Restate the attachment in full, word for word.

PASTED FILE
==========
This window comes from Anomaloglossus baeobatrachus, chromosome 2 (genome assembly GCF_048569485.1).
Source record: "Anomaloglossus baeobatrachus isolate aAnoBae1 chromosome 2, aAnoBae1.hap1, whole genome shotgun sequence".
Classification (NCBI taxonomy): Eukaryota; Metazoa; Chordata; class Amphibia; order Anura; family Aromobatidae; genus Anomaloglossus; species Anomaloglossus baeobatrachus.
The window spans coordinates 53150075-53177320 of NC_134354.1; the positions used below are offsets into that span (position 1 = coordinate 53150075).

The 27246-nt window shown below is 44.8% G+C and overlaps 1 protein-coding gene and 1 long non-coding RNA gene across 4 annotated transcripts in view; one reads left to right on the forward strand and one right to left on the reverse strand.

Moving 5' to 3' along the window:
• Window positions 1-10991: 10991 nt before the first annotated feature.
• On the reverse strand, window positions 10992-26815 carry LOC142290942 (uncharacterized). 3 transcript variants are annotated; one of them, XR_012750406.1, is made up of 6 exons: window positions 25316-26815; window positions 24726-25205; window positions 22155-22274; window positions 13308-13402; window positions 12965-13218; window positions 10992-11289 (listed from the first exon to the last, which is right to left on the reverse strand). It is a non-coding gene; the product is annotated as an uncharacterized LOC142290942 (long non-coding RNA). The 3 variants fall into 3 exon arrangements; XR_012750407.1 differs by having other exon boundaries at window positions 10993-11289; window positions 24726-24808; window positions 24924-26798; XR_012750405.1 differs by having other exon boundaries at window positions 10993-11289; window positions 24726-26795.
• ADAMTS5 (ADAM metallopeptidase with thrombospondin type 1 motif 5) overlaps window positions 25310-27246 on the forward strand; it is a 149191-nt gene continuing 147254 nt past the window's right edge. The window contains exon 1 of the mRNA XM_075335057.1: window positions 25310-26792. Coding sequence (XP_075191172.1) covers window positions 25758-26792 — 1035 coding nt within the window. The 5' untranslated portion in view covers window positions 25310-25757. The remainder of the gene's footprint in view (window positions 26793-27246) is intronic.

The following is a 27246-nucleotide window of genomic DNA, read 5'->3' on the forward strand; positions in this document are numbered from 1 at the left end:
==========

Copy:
This window comes from Anomaloglossus baeobatrachus, chromosome 2 (genome assembly GCF_048569485.1).
Source record: "Anomaloglossus baeobatrachus isolate aAnoBae1 chromosome 2, aAnoBae1.hap1, whole genome shotgun sequence".
Classification (NCBI taxonomy): Eukaryota; Metazoa; Chordata; class Amphibia; order Anura; family Aromobatidae; genus Anomaloglossus; species Anomaloglossus baeobatrachus.
The window spans coordinates 53150075-53177320 of NC_134354.1; the positions used below are offsets into that span (position 1 = coordinate 53150075).

The 27246-nt window shown below is 44.8% G+C and overlaps 1 protein-coding gene and 1 long non-coding RNA gene across 4 annotated transcripts in view; one reads left to right on the forward strand and one right to left on the reverse strand.

Moving 5' to 3' along the window:
• Window positions 1-10991: 10991 nt before the first annotated feature.
• On the reverse strand, window positions 10992-26815 carry LOC142290942 (uncharacterized). 3 transcript variants are annotated; one of them, XR_012750406.1, is made up of 6 exons: window positions 25316-26815; window positions 24726-25205; window positions 22155-22274; window positions 13308-13402; window positions 12965-13218; window positions 10992-11289 (listed from the first exon to the last, which is right to left on the reverse strand). It is a non-coding gene; the product is annotated as an uncharacterized LOC142290942 (long non-coding RNA). The 3 variants fall into 3 exon arrangements; XR_012750407.1 differs by having other exon boundaries at window positions 10993-11289; window positions 24726-24808; window positions 24924-26798; XR_012750405.1 differs by having other exon boundaries at window positions 10993-11289; window positions 24726-26795.
• ADAMTS5 (ADAM metallopeptidase with thrombospondin type 1 motif 5) overlaps window positions 25310-27246 on the forward strand; it is a 149191-nt gene continuing 147254 nt past the window's right edge. The window contains exon 1 of the mRNA XM_075335057.1: window positions 25310-26792. Coding sequence (XP_075191172.1) covers window positions 25758-26792 — 1035 coding nt within the window. The 5' untranslated portion in view covers window positions 25310-25757. The remainder of the gene's footprint in view (window positions 26793-27246) is intronic.

The following is a 27246-nucleotide window of genomic DNA, read 5'->3' on the forward strand; positions in this document are numbered from 1 at the left end: